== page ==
Novel Cleopatras : romance historiography and the Dido tradition in English fiction, 1688-1785
"Advocating a revised history of the eighteenth-century novel, Novel Cleopatras showcases its origins in ancient mythology, its relation to epic narrative, and its connection to neoclassical print culture. Novel Cleopatras also rewrites the essential role of women writers in history who were typically underestimated as active participants of neoclassical culture, often excluded from the same schools that taught their brothers Greek and Latin. However, as author Nicole Horejsi reveals, the novel was not only accessible to most women, but a number of exceptional middle-class women were actually serious students of the classics. In order to dismiss the idea that women were completely marginalized as neoclassical writers, Horejsi take up the character of Dido from ancient Greek mythology, and her real-life counter-part, the queen of Egypt, who was eventually reinvented in Virgil's Romance epics as the queen of Carthage. Together, the legendary Dido and historical Cleopatra serve as figures for the conflation of myth and history. Horejsi contends that turning to the doomed queens who haunted the Roman imagination enabled eighteenth-century novelists to seize the productive overlap among the categories of history, romance, the novel, even the epic, and therefore to intervene in one of the founding narratives of Western civilization and rewrite it for their own ends."--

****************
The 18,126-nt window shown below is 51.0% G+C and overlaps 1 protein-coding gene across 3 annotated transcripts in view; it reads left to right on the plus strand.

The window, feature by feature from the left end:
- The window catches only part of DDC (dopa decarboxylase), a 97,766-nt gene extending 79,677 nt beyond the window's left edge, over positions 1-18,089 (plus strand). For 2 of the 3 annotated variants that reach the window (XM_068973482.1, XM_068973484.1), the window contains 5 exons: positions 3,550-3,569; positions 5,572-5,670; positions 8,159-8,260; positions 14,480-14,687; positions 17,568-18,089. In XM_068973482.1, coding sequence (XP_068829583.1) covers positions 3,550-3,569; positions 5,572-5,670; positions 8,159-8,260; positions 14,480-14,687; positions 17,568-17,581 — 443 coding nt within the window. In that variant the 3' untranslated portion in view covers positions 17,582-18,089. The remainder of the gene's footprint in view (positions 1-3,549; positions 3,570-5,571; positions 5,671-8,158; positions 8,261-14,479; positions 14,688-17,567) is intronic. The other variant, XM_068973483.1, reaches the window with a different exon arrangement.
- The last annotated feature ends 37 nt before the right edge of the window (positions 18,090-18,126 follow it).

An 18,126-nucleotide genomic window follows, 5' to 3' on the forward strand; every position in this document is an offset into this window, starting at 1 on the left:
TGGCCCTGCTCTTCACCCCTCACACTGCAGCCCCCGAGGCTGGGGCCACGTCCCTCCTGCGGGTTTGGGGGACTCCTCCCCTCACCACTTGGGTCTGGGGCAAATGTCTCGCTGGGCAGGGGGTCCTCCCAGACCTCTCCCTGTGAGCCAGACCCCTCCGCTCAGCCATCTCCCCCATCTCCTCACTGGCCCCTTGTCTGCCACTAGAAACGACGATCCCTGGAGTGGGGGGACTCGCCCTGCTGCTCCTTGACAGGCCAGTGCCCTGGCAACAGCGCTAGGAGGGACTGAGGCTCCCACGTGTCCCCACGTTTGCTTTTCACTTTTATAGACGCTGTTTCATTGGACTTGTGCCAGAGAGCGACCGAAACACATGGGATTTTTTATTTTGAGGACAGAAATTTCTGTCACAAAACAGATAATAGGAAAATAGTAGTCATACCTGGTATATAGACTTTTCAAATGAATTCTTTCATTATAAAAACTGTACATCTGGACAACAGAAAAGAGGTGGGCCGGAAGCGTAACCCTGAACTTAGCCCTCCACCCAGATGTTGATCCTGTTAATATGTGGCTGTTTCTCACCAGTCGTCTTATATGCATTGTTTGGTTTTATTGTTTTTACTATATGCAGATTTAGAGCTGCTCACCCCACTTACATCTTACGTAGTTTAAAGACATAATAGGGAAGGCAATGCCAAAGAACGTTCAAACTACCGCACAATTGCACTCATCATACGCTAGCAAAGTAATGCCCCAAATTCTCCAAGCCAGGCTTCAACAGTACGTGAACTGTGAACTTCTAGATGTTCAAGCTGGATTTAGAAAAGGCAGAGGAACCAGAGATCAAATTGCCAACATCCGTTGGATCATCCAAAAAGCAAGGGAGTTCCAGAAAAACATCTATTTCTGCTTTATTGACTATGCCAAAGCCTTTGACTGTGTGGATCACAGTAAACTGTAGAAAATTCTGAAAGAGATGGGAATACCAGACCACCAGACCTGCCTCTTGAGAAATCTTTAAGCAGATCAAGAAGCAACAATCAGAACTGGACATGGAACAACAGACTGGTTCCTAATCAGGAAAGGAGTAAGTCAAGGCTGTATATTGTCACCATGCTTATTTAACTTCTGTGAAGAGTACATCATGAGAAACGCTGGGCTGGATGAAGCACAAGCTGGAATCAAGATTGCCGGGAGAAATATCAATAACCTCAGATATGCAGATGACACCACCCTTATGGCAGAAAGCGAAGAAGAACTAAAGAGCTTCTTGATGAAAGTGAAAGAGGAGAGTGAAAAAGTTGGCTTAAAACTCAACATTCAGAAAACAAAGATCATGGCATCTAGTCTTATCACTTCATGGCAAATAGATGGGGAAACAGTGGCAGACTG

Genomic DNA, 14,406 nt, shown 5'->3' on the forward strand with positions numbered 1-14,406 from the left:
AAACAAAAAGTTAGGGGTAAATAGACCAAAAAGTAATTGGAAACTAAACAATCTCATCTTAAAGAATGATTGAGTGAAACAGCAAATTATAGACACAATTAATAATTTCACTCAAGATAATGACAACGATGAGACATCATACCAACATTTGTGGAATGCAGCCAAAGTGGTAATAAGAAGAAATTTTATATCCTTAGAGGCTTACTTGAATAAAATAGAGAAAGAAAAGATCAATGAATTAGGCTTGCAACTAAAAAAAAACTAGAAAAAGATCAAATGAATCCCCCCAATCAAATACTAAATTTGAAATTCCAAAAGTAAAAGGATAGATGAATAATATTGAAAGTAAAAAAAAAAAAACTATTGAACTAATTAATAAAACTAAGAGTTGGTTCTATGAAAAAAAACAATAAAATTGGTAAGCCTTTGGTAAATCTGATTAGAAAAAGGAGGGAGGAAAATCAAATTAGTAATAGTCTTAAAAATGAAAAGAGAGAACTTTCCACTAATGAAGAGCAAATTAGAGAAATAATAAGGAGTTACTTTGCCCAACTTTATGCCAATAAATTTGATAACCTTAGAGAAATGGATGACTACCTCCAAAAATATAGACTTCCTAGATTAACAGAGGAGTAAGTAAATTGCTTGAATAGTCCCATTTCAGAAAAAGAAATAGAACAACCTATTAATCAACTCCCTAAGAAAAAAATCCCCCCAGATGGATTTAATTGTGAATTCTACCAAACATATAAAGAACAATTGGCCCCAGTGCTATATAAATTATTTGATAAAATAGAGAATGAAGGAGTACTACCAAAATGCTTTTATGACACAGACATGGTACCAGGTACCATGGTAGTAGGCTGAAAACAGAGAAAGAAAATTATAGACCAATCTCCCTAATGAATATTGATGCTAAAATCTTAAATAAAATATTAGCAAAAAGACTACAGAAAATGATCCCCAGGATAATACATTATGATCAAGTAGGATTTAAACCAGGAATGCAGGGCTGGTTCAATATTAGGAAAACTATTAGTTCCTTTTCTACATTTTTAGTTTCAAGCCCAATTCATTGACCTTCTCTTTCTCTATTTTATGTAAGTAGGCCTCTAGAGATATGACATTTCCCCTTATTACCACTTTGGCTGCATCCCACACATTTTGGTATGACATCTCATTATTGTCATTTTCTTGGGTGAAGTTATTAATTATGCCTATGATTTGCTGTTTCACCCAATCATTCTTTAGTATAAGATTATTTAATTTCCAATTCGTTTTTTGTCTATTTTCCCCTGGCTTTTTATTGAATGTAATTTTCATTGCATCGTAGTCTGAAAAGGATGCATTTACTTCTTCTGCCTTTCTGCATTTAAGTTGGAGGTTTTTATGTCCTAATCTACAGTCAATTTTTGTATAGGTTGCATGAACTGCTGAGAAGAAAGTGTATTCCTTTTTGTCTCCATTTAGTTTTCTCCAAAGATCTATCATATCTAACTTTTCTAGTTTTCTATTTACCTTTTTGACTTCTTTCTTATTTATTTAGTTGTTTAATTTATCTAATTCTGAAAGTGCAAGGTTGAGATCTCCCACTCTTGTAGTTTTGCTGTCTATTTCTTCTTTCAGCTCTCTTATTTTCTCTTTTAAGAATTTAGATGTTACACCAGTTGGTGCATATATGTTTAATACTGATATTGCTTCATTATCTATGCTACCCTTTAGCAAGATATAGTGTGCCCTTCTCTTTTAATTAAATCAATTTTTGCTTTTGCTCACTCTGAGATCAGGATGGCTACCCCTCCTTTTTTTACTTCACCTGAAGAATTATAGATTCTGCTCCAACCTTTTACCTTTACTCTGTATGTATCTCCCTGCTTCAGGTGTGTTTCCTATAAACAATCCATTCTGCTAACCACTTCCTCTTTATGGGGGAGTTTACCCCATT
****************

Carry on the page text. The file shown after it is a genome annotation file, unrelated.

Includes bibliographical references (pages 249-268) and index.